Some Bash tricks

Hi, This is an old blog post that happened to be in my drafts, so posting it here. It includes some basic Bash tricks that are helpful for newcomers.

Came across to using Bash for a simple program, and seems quiet powerful. Some things I learnt:

* $test replaces the value of the variable at that place. So

test=abc

will assign string “abc” to variable test, and

test=$abc

will assign value of variable abc to test

* You can create functions in pretty much the same way.

function myFunction() {
  # Some functionality here
}

Calling a function is different

var=$(myFunction arg1 arg2)

These args are represented in the function as $1, $2
And the return value of the function is given the above expression for var. So $var prints the output for the function.

Try this code yourself and see what it does:

function myFunction() {
        echo $1
        echo $2
}

var=$(myFunction a b)
echo $var

* You can create ‘for’ loops. One example is creating for loops from 1 to some number

for i in `seq 1 5`;
    do
        # Some functionality
    done

* Want to find a file with some regular expression? Say all files that start with abc?
Use find

    find . -name "abc*"

* Want more functionality? Want to run some command on all of these files? Let’s use piping in Bash.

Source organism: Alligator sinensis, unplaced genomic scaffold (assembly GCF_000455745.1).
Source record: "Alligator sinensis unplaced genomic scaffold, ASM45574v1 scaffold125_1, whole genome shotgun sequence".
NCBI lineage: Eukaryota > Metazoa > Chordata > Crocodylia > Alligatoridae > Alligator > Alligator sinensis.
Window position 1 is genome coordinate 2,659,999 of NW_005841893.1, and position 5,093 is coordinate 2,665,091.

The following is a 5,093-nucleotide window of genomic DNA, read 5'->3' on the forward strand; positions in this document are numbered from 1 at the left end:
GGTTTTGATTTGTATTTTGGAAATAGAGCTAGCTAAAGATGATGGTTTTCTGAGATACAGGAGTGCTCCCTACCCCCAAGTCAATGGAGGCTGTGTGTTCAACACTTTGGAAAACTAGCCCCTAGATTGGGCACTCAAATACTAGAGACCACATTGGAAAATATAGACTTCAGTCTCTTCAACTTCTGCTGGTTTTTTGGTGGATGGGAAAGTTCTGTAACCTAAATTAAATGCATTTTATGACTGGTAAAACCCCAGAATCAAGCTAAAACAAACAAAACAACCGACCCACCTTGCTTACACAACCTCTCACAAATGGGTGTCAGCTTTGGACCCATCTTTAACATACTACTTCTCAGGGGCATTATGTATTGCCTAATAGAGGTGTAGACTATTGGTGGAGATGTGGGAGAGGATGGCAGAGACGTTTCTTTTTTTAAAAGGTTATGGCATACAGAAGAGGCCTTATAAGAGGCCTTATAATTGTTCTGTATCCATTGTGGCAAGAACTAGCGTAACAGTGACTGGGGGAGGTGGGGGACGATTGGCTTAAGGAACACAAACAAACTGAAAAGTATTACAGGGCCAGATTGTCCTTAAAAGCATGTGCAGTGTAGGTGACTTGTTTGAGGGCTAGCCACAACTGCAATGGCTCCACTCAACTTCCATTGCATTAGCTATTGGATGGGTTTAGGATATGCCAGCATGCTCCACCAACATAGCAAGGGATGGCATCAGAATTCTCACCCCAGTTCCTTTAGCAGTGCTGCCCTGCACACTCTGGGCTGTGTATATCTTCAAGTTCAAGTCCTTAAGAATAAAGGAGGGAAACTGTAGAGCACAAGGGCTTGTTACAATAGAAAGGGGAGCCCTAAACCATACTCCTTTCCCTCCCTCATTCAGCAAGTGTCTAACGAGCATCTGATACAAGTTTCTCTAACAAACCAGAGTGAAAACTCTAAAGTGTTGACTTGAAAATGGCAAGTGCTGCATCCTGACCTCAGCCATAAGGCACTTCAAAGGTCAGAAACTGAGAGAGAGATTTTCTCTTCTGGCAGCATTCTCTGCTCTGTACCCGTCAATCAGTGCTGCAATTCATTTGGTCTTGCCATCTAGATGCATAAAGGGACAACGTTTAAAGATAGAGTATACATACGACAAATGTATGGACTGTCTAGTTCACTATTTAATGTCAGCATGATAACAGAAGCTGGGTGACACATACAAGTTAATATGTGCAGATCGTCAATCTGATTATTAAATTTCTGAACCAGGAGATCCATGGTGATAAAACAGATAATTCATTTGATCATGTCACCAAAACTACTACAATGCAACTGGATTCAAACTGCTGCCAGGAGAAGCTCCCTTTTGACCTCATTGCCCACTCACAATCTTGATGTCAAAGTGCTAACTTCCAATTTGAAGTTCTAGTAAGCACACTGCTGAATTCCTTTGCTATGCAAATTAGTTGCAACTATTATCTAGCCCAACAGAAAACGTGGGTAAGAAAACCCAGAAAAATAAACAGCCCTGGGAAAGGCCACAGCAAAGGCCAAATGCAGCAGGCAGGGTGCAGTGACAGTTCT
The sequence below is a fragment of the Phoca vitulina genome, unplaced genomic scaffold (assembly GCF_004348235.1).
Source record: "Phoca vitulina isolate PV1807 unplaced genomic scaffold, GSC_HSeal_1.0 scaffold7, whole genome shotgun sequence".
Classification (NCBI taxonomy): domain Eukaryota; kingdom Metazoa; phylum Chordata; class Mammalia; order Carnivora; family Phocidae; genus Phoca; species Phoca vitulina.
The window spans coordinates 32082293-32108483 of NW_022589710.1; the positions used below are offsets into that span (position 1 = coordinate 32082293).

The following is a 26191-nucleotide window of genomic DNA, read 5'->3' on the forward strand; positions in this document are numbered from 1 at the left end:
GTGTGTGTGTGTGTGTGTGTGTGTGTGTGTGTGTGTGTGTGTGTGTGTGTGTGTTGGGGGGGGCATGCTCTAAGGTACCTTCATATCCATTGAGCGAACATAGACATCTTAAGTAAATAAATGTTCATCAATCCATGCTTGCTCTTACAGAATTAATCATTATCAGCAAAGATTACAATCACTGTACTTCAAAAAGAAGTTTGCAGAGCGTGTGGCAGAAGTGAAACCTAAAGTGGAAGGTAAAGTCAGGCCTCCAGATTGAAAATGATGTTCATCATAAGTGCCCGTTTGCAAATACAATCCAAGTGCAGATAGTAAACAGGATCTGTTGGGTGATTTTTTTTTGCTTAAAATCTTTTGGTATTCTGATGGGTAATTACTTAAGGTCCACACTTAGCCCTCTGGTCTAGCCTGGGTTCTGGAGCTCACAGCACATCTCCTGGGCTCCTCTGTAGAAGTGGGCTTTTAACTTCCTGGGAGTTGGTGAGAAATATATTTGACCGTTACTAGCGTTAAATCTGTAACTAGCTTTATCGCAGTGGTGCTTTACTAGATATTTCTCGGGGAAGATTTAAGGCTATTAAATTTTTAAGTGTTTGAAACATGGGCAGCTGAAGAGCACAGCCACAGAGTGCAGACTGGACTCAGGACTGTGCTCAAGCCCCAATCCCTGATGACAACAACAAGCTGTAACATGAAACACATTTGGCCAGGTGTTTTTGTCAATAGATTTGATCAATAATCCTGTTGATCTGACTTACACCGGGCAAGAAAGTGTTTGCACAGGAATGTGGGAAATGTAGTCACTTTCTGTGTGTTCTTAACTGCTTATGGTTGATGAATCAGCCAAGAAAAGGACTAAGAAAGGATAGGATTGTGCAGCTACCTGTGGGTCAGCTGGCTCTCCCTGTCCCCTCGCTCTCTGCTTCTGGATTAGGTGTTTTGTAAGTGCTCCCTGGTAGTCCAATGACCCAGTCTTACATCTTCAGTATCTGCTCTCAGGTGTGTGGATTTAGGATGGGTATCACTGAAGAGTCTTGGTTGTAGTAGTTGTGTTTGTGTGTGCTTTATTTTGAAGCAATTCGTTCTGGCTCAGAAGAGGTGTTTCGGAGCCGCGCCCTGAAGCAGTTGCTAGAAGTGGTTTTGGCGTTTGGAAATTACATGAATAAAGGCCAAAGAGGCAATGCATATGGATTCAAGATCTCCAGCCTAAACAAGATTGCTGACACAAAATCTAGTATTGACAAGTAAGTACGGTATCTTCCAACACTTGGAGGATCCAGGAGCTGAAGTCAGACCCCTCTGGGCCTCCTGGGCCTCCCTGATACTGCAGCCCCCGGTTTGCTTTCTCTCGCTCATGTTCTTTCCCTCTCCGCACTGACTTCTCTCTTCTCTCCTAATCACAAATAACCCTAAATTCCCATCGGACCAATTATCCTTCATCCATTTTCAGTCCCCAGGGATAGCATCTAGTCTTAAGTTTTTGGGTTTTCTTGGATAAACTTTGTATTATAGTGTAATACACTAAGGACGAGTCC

find . -name "abc*" |
		 (while read n;
			do;
                        # Do something here, filename is $n
 			done
		)

Wait, there is something important here. The code inside do…done runs in a new subshell, so it becomes difficult to take output from this subshell directly. The variables set in this subshell won’t be available outside. Pretty irritating for a new comer.

And no, Even globals don’t work since it is a separate subshell 😦
So, how do we access some value from inside the subshell?
There are multiple ways of doing this, but this is my favourite, its clean and not complicated:

1- Create a function and take input from your main script
2- The output of this function is taken using echo and read in the main script

function myLoop()
{
    find . -name "$1*"|
    (while read n;
        do
          echo 'something'
        done
     )
}

var=$(myLoop "abcde")
echo $var

abc here is the parameter input $1 for myLoop()
Output will be ‘something’ printed the number of times you have a file which starts with abcde.

A simple trick would be to change that echo to an increment statement and in the end echo in order to return to the script as var. It will basically give a count of the number of files. And here you can add your own filters too using if and fi.

Hope you found this post informative and interesting.

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